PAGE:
- Now knead the dough briefly and let it rise for another approx. 35 minutes.
- Pour hot water over raisins, let them steep for 5 minutes and then dry them thoroughly.
- Add raisins to the dough and knead it so that the raisins are evenly distributed in the dough.
- Grease the baking pan with butter and dust it with flour, tapping off the excess flour. Dust the work surface with flour, roll your hands in flour, shape the dough into a ball and place it in the baking pan (the pan should not be more than half full with the dough). Cover the mold with a towel and let the dough rise in a warm place for about 1 hour.
- Bake the kulich in a preheated oven at 180 °C on the second rack from the bottom for about 25 minutes (For this, note the detailed tips and tricks for baking Russian Easter bread here at the top of the post). After baking, carefully remove the Easter bread from the baking pan, place it on its side on a pillow and let it cool, carefully turning it over and over during the process.
Preparation of the icing
- Whip egg whites, powdered sugar and lemon juice.
Decorating the Easter bread
- Spread the icing on the top of the cake, sprinkle it with colored sugar sprinkles and let the icing dry briefly.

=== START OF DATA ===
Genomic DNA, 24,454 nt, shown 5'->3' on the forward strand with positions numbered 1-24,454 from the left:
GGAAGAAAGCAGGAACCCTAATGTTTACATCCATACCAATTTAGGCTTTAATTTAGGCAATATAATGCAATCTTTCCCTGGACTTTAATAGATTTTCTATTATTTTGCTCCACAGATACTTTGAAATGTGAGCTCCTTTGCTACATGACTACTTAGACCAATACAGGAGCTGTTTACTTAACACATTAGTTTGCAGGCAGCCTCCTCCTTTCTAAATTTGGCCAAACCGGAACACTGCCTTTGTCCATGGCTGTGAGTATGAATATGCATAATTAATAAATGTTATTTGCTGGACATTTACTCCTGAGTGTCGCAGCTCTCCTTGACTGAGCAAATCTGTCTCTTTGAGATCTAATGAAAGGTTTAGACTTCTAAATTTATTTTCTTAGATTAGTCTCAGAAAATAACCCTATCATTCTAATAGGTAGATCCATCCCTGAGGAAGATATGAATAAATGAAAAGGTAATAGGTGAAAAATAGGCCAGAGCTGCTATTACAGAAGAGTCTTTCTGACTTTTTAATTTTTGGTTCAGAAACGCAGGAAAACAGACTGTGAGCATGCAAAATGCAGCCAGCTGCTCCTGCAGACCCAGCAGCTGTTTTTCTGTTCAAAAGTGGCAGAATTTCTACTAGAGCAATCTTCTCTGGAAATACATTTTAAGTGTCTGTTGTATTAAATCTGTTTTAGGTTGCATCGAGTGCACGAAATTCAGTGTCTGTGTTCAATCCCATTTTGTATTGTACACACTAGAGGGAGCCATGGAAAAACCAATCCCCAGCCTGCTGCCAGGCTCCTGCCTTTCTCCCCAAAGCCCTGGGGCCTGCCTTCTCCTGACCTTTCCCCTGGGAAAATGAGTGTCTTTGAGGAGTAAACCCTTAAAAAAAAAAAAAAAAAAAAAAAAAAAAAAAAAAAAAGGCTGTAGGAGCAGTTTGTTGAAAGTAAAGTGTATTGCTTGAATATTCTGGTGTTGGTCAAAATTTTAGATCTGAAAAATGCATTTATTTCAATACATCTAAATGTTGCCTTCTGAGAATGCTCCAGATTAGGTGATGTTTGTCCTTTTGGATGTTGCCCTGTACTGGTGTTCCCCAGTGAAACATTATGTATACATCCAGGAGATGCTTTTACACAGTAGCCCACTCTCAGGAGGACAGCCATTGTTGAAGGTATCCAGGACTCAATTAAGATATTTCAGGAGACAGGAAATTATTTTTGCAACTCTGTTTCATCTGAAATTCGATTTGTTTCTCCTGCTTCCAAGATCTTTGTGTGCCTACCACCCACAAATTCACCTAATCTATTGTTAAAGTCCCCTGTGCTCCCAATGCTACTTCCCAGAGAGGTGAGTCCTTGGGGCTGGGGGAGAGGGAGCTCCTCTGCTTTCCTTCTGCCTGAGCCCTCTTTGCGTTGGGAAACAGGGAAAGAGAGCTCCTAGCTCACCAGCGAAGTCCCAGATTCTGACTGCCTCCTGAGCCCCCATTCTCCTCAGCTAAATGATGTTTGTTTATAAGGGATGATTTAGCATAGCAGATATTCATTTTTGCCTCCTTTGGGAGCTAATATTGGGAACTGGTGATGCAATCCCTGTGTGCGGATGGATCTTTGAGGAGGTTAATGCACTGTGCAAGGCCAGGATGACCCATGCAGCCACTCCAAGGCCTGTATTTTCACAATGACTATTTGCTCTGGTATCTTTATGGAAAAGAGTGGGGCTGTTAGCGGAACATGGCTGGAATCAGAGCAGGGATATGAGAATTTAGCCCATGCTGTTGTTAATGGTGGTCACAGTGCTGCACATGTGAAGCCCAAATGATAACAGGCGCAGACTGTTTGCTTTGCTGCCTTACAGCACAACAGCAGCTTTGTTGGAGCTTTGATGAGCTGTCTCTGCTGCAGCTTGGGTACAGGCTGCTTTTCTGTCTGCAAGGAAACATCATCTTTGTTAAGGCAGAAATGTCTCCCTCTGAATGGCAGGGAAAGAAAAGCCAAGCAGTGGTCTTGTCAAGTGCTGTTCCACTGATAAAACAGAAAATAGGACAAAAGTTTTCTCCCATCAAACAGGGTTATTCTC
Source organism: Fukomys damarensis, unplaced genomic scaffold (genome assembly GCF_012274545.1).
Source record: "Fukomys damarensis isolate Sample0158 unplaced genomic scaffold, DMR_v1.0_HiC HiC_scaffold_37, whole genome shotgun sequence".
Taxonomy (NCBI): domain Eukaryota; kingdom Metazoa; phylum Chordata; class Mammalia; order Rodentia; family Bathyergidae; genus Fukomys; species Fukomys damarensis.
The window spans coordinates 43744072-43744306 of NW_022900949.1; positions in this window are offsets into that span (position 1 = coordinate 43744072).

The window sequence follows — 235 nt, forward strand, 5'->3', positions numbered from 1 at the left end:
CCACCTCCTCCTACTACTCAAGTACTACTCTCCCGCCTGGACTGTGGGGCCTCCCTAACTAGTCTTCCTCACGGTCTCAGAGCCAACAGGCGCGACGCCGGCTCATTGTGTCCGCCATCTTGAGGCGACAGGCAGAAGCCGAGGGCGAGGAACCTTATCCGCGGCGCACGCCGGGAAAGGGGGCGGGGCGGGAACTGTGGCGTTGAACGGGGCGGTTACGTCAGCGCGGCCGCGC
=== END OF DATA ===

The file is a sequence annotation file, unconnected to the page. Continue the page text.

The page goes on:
- Instead of raisins, use other dried fruits, candied orange peel or candied lemon peel.
- Instead of dry yeast use fresh yeast. For the recipe you will need 11 g of it. They have to be dissolved in lukewarm milk together with 1 tsp sugar.
- Milk must be lukewarm.
- Add flour to the dough in portions. The amount of flour indicated may vary. The dough must be soft and very sticky.
- Be sure to knead the dough for about 15 - 20 minutes.
- Grease the kulich baking pan thoroughly before baking and dust with flour.
- It is best to fill the baking pan 1/3 and no more than half full with the yeast dough.
- Depending on the size of the baking pan, the baking time may vary considerably.
- To prevent the surface of the Easter bread from burning, cover it with baking paper after about 20 minutes of baking time.
- To check whether the kulich is baked, do a chopstick test.
- The cooling time of the Easter bread is not included in the preparation time.
- Note the detailed tips and tricks for baking Russian kulich at the top of the post.